1872 Wadsworth & Unwin Map of the City of Toronto - Tax Exemptions

‘The coloured additions to this map show the land exempt from taxation in Toronto in 1878. The table in the upper right corner [of the 3rd panel] indicates the total assessed value of exempt property - one-seventh of the value of all city property. Below this is the legend which indicates categories of exempt land. Note the high proportion of church property.

The most hotly disputed category of exempt land was "lawns and gardens", which included all land not used for urban purposes. Although not coloured on the map, this category included the unsubdivided lands of the northwest part of the city. The exemption was criticized for blocking development and lowering tax revenues. By 1880 new legislation decreed that lawns and gardens would be taxed as urban land and within a few years much had been subdivided and offered for sale.’

- Isobel Ganton & Joan Winearls, MAPPING TORONTO'S FIRST CENTURY 1787-1884

Click the images to view full-size versions (2-3MB, PDF).

1872 Wadsworth & Unwin Map of the City of Toronto showing Tax Exemptions - W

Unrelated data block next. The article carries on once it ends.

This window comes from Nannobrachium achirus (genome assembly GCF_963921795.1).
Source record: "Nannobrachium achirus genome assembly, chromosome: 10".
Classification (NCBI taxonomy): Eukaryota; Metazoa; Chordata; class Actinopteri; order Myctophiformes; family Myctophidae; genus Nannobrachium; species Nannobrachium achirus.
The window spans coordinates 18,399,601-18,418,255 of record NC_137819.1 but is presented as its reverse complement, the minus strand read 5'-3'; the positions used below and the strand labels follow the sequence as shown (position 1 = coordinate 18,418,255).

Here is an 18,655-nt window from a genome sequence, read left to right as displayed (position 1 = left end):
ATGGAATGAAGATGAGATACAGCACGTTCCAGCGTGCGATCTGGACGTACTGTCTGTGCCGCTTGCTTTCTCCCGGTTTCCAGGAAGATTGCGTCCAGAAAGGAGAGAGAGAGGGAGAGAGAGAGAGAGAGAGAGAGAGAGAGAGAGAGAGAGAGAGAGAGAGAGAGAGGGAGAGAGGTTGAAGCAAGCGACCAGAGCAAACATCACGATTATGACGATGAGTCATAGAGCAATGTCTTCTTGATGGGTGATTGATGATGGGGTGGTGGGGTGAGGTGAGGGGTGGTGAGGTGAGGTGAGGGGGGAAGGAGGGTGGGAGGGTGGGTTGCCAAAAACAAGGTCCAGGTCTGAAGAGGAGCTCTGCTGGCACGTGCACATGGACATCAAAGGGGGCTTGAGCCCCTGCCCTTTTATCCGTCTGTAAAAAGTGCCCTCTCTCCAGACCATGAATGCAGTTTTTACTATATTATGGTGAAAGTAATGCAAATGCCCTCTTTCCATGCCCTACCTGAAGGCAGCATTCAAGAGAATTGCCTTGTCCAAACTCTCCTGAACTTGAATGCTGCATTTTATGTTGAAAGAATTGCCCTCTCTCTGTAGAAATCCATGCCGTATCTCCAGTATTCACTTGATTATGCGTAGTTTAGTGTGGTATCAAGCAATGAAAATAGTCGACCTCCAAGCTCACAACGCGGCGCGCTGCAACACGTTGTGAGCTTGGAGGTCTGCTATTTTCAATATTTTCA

1872 Wadsworth & Unwin Map of the City of Toronto showing Tax Exemptions - C

1872 Wadsworth & Unwin Map of the City of Toronto showing Tax Exemptions - E

Wadsworth & Unwin’s Map of the City of Toronto [shewing real estate exemptions from taxation], compiled and drawn by Maurice Gaviller, C.E. & P.L.S., from plans filed in the Registry Office and the most recent surveys, 1872. Wadsworth & Unwin, P.L. Surveyors, Toronto, Sepr. 1st, 1872. City Engineers Office, Toronto, Jany 1878 [Signature illegible]. Copp, Clark & Co. Lith. Toronto. Entered according to Act of the Parliament of Canada, in the year 1872, by Wadsworth & Unwin, in the Office of the Minister of Agriculture.

Lithograph with coloured manuscript additions; 1 inch to 300 feet
Images courtesy Library and Archives Canada: NMC25641

Advertisement, 1871 City Directory
Vernon Bayley Wadsworth (1842-1940) and Charles Unwin (1829-1918) were prominent surveyors in Toronto in the latter half of the century. Both were pupils of J.S. Dennis. They were in partnership from 1868 to 1876 when Wadsworth left the firm to work for the London and Canadian Loan and Agency Company.

Unwin also held the position of an Assessor for the City from 1872 to 1905, when he was appointed City Surveyor. The firm from which he retired in 1896, Unwin, Murphy, and Esten, is still in existence today.’

- Ganton/Winearls, ibid.

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